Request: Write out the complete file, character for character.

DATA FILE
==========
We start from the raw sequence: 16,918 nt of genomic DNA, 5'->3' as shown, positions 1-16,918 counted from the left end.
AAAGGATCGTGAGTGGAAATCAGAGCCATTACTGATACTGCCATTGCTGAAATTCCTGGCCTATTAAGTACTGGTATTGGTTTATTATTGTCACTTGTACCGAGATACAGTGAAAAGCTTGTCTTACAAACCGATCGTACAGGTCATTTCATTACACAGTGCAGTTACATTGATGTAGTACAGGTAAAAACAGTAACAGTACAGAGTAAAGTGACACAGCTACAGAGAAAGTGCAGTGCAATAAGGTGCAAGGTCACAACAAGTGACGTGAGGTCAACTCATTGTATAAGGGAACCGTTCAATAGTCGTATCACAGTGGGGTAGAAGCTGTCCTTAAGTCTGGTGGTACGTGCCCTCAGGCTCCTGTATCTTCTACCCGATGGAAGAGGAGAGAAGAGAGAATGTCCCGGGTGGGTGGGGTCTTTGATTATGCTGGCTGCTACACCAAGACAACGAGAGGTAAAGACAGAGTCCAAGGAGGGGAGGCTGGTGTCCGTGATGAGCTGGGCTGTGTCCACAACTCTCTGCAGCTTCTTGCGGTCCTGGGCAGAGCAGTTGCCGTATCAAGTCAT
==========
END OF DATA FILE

We start from the raw sequence: 16,918 nt of genomic DNA, 5'->3' as shown, positions 1-16,918 counted from the left end.
AAAGGATCGTGAGTGGAAATCAGAGCCATTACTGATACTGCCATTGCTGAAATTCCTGGCCTATTAAGTACTGGTATTGGTTTATTATTGTCACTTGTACCGAGATACAGTGAAAAGCTTGTCTTACAAACCGATCGTACAGGTCATTTCATTACACAGTGCAGTTACATTGATGTAGTACAGGTAAAAACAGTAACAGTACAGAGTAAAGTGACACAGCTACAGAGAAAGTGCAGTGCAATAAGGTGCAAGGTCACAACAAGTGACGTGAGGTCAACTCATTGTATAAGGGAACCGTTCAATAGTCGTATCACAGTGGGGTAGAAGCTGTCCTTAAGTCTGGTGGTACGTGCCCTCAGGCTCCTGTATCTTCTACCCGATGGAAGAGGAGAGAAGAGAGAATGTCCCGGGTGGGTGGGGTCTTTGATTATGCTGGCTGCTACACCAAGACAACGAGAGGTAAAGACAGAGTCCAAGGAGGGGAGGCTGGTGTCCGTGATGAGCTGGGCTGTGTCCACAACTCTCTGCAGCTTCTTGCGGTCCTGGGCAGAGCAGTTGCCGTATCAAGTCAT